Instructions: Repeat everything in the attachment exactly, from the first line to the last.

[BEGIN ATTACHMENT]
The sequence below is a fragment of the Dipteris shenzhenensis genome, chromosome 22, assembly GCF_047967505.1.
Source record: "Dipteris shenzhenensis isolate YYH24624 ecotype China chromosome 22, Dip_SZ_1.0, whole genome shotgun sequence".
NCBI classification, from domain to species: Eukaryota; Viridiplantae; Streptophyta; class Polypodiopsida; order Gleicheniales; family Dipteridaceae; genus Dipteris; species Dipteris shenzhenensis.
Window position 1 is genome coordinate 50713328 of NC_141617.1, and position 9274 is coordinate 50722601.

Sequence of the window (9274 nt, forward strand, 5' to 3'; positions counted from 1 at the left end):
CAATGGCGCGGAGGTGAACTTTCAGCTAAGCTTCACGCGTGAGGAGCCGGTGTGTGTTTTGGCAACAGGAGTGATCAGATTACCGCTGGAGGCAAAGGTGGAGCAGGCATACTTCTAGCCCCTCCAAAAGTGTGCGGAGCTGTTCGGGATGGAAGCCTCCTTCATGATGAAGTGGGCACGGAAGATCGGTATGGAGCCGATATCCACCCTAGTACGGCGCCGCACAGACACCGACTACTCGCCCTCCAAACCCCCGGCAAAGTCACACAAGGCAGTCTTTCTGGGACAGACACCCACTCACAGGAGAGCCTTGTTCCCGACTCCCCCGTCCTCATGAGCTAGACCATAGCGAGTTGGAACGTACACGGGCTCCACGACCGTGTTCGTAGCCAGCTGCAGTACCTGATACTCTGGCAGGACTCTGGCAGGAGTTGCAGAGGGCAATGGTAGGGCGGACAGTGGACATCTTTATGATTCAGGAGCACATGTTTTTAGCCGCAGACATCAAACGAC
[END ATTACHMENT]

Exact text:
The sequence below is a fragment of the Dipteris shenzhenensis genome, chromosome 22, assembly GCF_047967505.1.
Source record: "Dipteris shenzhenensis isolate YYH24624 ecotype China chromosome 22, Dip_SZ_1.0, whole genome shotgun sequence".
NCBI classification, from domain to species: Eukaryota; Viridiplantae; Streptophyta; class Polypodiopsida; order Gleicheniales; family Dipteridaceae; genus Dipteris; species Dipteris shenzhenensis.
Window position 1 is genome coordinate 50713328 of NC_141617.1, and position 9274 is coordinate 50722601.

Sequence of the window (9274 nt, forward strand, 5' to 3'; positions counted from 1 at the left end):
CAATGGCGCGGAGGTGAACTTTCAGCTAAGCTTCACGCGTGAGGAGCCGGTGTGTGTTTTGGCAACAGGAGTGATCAGATTACCGCTGGAGGCAAAGGTGGAGCAGGCATACTTCTAGCCCCTCCAAAAGTGTGCGGAGCTGTTCGGGATGGAAGCCTCCTTCATGATGAAGTGGGCACGGAAGATCGGTATGGAGCCGATATCCACCCTAGTACGGCGCCGCACAGACACCGACTACTCGCCCTCCAAACCCCCGGCAAAGTCACACAAGGCAGTCTTTCTGGGACAGACACCCACTCACAGGAGAGCCTTGTTCCCGACTCCCCCGTCCTCATGAGCTAGACCATAGCGAGTTGGAACGTACACGGGCTCCACGACCGTGTTCGTAGCCAGCTGCAGTACCTGATACTCTGGCAGGACTCTGGCAGGAGTTGCAGAGGGCAATGGTAGGGCGGACAGTGGACATCTTTATGATTCAGGAGCACATGTTTTTAGCCGCAGACATCAAACGAC